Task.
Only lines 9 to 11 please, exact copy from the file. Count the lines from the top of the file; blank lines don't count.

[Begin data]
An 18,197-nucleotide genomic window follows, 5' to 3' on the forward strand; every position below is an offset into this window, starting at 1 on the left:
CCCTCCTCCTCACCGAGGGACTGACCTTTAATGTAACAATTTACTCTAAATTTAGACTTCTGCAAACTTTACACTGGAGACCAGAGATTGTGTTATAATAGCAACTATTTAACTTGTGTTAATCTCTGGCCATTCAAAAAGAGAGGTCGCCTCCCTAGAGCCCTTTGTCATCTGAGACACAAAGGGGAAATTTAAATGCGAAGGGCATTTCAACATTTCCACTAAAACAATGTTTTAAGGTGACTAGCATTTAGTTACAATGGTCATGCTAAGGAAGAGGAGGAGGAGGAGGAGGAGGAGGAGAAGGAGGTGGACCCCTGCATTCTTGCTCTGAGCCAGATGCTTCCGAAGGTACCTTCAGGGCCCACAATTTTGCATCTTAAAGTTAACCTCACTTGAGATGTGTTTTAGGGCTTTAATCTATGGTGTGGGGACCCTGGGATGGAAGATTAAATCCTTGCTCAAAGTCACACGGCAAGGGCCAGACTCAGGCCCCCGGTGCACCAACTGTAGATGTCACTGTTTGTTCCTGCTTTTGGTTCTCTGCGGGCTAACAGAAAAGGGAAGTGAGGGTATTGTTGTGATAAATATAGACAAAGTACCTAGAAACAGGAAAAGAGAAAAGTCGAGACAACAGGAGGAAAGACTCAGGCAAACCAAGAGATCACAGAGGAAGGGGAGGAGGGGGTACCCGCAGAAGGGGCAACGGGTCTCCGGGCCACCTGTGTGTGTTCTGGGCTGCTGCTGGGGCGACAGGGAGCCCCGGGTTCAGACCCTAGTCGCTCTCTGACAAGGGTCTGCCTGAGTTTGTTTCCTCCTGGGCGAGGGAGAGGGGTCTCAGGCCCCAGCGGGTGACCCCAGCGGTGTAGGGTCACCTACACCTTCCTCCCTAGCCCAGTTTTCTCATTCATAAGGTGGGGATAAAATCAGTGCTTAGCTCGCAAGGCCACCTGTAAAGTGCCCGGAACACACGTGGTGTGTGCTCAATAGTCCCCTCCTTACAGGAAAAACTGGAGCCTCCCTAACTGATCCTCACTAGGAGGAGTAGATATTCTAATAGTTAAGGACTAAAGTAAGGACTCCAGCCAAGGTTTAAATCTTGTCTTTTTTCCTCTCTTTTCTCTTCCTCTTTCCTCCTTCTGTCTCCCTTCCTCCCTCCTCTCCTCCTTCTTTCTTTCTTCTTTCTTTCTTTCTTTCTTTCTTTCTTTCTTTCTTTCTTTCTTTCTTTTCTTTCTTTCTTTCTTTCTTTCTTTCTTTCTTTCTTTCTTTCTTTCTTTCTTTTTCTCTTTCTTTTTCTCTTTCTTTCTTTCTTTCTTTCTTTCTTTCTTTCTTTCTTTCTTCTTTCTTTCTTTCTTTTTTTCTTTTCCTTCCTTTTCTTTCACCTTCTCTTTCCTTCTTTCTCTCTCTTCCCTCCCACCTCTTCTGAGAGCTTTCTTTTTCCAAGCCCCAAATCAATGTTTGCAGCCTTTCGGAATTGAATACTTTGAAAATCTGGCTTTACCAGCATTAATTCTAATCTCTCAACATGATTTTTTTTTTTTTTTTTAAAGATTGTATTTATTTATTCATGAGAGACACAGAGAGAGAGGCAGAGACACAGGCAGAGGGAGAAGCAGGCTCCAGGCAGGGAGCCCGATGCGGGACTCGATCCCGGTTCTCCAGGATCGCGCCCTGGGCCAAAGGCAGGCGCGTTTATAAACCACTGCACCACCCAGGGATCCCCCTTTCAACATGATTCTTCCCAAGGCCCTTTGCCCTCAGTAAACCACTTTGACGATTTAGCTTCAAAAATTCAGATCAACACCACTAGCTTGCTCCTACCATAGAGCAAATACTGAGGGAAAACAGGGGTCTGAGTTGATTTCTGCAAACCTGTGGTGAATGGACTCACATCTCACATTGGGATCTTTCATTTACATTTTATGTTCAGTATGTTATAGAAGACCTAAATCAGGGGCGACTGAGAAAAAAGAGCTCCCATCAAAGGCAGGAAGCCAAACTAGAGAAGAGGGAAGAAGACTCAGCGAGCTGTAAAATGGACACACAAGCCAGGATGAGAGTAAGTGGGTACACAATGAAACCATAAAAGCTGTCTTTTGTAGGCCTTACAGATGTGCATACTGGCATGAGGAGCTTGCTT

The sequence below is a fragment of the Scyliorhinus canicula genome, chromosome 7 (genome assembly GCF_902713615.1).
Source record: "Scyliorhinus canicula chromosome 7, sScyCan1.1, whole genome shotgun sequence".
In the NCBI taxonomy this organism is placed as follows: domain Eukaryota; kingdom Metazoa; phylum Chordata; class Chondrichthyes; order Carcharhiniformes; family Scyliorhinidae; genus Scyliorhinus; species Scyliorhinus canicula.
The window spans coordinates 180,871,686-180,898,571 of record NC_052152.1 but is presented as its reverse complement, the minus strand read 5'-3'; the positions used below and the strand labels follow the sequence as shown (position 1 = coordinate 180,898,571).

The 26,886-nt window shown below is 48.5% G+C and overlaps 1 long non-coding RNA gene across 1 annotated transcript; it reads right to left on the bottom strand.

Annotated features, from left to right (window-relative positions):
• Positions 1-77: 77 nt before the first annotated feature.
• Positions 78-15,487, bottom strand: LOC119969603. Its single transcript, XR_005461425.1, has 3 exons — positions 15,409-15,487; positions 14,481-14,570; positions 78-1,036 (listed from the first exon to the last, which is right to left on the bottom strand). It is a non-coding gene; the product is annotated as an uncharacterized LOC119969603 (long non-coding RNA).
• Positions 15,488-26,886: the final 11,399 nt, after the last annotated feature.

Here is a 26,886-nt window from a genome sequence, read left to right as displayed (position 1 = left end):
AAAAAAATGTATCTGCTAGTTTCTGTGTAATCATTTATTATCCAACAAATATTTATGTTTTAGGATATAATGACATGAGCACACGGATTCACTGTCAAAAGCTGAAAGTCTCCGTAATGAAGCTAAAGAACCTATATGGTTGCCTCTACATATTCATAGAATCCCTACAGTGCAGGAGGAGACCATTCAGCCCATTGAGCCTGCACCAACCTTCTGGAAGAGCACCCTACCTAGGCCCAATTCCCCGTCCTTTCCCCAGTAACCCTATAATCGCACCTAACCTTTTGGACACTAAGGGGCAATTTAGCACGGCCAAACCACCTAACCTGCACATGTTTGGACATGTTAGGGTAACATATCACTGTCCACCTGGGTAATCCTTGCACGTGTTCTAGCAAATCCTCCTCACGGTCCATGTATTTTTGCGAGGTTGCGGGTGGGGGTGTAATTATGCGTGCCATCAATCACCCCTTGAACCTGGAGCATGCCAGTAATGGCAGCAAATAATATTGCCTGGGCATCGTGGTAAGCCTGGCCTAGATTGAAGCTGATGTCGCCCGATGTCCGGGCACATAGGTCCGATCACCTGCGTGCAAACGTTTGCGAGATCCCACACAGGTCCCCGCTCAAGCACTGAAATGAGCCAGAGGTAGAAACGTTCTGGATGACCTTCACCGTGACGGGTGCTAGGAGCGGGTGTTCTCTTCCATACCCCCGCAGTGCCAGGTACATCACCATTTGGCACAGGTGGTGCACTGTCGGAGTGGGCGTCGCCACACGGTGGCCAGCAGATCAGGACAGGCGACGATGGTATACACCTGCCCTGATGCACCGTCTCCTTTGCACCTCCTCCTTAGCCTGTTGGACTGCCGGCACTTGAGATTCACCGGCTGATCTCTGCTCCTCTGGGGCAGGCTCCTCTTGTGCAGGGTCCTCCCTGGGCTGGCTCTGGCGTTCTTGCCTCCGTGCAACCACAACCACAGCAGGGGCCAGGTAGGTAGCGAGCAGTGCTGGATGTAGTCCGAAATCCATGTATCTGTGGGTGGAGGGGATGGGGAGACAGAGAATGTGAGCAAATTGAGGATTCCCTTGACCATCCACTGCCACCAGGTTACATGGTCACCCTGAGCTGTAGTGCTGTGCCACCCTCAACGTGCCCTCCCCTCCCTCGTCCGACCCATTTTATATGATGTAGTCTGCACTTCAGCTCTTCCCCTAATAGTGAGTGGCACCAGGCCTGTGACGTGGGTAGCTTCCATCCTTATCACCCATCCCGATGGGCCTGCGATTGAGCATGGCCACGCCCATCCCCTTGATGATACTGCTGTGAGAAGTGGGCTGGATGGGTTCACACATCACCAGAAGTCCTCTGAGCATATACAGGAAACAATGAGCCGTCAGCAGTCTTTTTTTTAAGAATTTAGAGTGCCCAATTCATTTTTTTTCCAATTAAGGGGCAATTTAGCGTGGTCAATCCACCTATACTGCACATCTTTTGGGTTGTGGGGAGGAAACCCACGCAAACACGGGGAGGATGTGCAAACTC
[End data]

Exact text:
• Positions 1-77: 77 nt before the first annotated feature.
• Positions 78-15,487, bottom strand: LOC119969603. Its single transcript, XR_005461425.1, has 3 exons — positions 15,409-15,487; positions 14,481-14,570; positions 78-1,036 (listed from the first exon to the last, which is right to left on the bottom strand). It is a non-coding gene; the product is annotated as an uncharacterized LOC119969603 (long non-coding RNA).
• Positions 15,488-26,886: the final 11,399 nt, after the last annotated feature.